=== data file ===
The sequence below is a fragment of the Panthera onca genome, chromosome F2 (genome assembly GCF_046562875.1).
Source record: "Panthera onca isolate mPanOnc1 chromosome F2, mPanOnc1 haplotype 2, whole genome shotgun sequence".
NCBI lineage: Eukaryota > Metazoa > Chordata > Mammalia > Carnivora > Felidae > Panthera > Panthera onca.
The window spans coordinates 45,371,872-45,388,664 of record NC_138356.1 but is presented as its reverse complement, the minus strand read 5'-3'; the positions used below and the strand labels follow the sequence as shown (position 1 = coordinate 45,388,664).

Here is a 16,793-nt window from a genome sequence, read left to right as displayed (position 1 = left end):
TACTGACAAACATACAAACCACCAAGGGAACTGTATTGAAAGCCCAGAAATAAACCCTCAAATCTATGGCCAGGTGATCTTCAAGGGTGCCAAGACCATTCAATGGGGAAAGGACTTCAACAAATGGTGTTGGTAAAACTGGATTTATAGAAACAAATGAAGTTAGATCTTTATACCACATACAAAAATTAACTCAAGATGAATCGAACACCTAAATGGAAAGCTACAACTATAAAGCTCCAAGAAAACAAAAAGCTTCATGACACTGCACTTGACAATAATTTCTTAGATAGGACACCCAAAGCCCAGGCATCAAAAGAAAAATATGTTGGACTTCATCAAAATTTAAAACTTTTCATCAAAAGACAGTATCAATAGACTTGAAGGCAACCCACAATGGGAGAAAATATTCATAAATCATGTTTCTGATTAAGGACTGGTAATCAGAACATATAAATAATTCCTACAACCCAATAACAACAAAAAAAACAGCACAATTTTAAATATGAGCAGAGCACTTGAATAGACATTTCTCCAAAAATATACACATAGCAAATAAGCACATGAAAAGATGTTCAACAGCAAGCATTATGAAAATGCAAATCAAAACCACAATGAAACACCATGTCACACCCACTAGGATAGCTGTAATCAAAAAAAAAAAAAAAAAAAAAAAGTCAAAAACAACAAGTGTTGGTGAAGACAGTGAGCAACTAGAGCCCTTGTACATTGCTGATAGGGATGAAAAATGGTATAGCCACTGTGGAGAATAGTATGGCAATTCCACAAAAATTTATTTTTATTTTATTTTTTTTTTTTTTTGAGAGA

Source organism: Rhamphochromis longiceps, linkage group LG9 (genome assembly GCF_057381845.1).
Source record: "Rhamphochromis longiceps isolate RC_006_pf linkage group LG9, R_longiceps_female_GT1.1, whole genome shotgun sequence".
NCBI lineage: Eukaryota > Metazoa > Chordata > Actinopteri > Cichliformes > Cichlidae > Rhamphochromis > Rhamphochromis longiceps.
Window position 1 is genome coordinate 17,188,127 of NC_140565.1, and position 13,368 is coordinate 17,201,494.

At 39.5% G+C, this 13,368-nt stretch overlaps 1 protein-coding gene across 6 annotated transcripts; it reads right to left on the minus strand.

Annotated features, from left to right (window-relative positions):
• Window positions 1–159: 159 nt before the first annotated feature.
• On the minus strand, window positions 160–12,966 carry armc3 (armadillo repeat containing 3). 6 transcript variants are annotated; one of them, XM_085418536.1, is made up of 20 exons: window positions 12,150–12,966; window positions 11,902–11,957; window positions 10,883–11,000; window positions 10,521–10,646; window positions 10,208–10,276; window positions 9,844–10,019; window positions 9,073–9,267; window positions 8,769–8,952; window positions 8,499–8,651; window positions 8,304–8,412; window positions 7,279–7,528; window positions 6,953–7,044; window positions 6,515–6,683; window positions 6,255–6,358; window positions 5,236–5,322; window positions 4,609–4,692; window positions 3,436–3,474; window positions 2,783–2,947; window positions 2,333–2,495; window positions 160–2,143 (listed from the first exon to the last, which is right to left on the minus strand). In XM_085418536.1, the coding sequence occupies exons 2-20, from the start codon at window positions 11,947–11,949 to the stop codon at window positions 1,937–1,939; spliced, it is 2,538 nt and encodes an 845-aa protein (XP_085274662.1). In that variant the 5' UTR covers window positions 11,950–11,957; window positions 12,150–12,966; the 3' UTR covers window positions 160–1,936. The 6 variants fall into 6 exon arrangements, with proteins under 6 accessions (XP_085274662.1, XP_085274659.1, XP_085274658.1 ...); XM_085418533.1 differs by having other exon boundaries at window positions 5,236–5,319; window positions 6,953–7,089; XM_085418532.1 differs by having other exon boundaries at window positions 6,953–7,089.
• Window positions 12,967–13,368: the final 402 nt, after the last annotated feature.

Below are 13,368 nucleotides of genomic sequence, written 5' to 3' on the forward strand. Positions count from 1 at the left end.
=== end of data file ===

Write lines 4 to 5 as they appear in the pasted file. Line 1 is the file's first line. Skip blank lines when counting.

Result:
The window spans coordinates 45,371,872-45,388,664 of record NC_138356.1 but is presented as its reverse complement, the minus strand read 5'-3'; the positions used below and the strand labels follow the sequence as shown (position 1 = coordinate 45,388,664).

Here is a 16,793-nt window from a genome sequence, read left to right as displayed (position 1 = left end):